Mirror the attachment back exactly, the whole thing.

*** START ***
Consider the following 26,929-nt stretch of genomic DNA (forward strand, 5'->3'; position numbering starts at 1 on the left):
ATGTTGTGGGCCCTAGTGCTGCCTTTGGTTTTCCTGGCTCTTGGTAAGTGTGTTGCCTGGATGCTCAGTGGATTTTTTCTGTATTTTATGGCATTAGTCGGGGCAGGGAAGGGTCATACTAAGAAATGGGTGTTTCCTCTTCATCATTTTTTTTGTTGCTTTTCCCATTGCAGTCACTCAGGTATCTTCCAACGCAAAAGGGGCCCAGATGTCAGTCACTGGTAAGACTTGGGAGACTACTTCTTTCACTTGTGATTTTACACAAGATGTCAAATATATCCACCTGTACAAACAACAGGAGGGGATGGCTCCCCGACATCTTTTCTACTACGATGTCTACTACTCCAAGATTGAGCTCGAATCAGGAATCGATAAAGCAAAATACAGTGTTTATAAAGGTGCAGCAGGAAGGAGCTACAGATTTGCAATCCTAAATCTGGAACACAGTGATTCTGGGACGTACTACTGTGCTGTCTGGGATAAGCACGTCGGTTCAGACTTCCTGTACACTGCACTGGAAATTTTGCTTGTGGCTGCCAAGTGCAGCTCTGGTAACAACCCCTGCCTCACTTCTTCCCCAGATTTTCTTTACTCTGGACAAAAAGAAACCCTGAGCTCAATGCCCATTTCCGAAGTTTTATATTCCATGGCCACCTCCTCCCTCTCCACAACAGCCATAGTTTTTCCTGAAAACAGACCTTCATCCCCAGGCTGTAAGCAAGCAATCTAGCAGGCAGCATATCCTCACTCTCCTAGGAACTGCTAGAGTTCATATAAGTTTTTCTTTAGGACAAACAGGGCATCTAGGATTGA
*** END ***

Consider the following 26,929-nt stretch of genomic DNA (forward strand, 5'->3'; position numbering starts at 1 on the left):
ATGTTGTGGGCCCTAGTGCTGCCTTTGGTTTTCCTGGCTCTTGGTAAGTGTGTTGCCTGGATGCTCAGTGGATTTTTTCTGTATTTTATGGCATTAGTCGGGGCAGGGAAGGGTCATACTAAGAAATGGGTGTTTCCTCTTCATCATTTTTTTTGTTGCTTTTCCCATTGCAGTCACTCAGGTATCTTCCAACGCAAAAGGGGCCCAGATGTCAGTCACTGGTAAGACTTGGGAGACTACTTCTTTCACTTGTGATTTTACACAAGATGTCAAATATATCCACCTGTACAAACAACAGGAGGGGATGGCTCCCCGACATCTTTTCTACTACGATGTCTACTACTCCAAGATTGAGCTCGAATCAGGAATCGATAAAGCAAAATACAGTGTTTATAAAGGTGCAGCAGGAAGGAGCTACAGATTTGCAATCCTAAATCTGGAACACAGTGATTCTGGGACGTACTACTGTGCTGTCTGGGATAAGCACGTCGGTTCAGACTTCCTGTACACTGCACTGGAAATTTTGCTTGTGGCTGCCAAGTGCAGCTCTGGTAACAACCCCTGCCTCACTTCTTCCCCAGATTTTCTTTACTCTGGACAAAAAGAAACCCTGAGCTCAATGCCCATTTCCGAAGTTTTATATTCCATGGCCACCTCCTCCCTCTCCACAACAGCCATAGTTTTTCCTGAAAACAGACCTTCATCCCCAGGCTGTAAGCAAGCAATCTAGCAGGCAGCATATCCTCACTCTCCTAGGAACTGCTAGAGTTCATATAAGTTTTTCTTTAGGACAAACAGGGCATCTAGGATTGA